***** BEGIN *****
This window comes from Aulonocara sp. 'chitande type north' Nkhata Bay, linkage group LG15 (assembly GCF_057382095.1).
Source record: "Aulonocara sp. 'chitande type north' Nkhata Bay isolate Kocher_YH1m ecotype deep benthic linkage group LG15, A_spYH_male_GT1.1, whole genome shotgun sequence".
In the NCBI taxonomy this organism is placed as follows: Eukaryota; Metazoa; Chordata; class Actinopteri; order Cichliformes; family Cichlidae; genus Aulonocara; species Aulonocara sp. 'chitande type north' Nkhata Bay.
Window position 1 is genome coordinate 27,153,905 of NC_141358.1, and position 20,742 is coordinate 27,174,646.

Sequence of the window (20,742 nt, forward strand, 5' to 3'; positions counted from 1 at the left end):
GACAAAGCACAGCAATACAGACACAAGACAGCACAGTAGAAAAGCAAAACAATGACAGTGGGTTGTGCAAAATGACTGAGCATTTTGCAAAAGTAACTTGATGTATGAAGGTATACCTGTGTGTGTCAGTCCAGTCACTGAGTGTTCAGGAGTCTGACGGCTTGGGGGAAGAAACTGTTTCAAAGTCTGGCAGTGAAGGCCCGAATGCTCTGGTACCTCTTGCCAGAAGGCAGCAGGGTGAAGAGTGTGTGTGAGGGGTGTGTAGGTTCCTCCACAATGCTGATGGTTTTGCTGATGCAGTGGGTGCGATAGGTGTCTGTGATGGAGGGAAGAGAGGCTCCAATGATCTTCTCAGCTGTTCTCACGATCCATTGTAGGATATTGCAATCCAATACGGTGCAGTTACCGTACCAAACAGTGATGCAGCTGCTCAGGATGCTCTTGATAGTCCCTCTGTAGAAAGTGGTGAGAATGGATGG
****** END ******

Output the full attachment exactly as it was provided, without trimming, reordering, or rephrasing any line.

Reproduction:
This window comes from Aulonocara sp. 'chitande type north' Nkhata Bay, linkage group LG15 (assembly GCF_057382095.1).
Source record: "Aulonocara sp. 'chitande type north' Nkhata Bay isolate Kocher_YH1m ecotype deep benthic linkage group LG15, A_spYH_male_GT1.1, whole genome shotgun sequence".
In the NCBI taxonomy this organism is placed as follows: Eukaryota; Metazoa; Chordata; class Actinopteri; order Cichliformes; family Cichlidae; genus Aulonocara; species Aulonocara sp. 'chitande type north' Nkhata Bay.
Window position 1 is genome coordinate 27,153,905 of NC_141358.1, and position 20,742 is coordinate 27,174,646.

Sequence of the window (20,742 nt, forward strand, 5' to 3'; positions counted from 1 at the left end):
GACAAAGCACAGCAATACAGACACAAGACAGCACAGTAGAAAAGCAAAACAATGACAGTGGGTTGTGCAAAATGACTGAGCATTTTGCAAAAGTAACTTGATGTATGAAGGTATACCTGTGTGTGTCAGTCCAGTCACTGAGTGTTCAGGAGTCTGACGGCTTGGGGGAAGAAACTGTTTCAAAGTCTGGCAGTGAAGGCCCGAATGCTCTGGTACCTCTTGCCAGAAGGCAGCAGGGTGAAGAGTGTGTGTGAGGGGTGTGTAGGTTCCTCCACAATGCTGATGGTTTTGCTGATGCAGTGGGTGCGATAGGTGTCTGTGATGGAGGGAAGAGAGGCTCCAATGATCTTCTCAGCTGTTCTCACGATCCATTGTAGGATATTGCAATCCAATACGGTGCAGTTACCGTACCAAACAGTGATGCAGCTGCTCAGGATGCTCTTGATAGTCCCTCTGTAGAAAGTGGTGAGAATGGATGG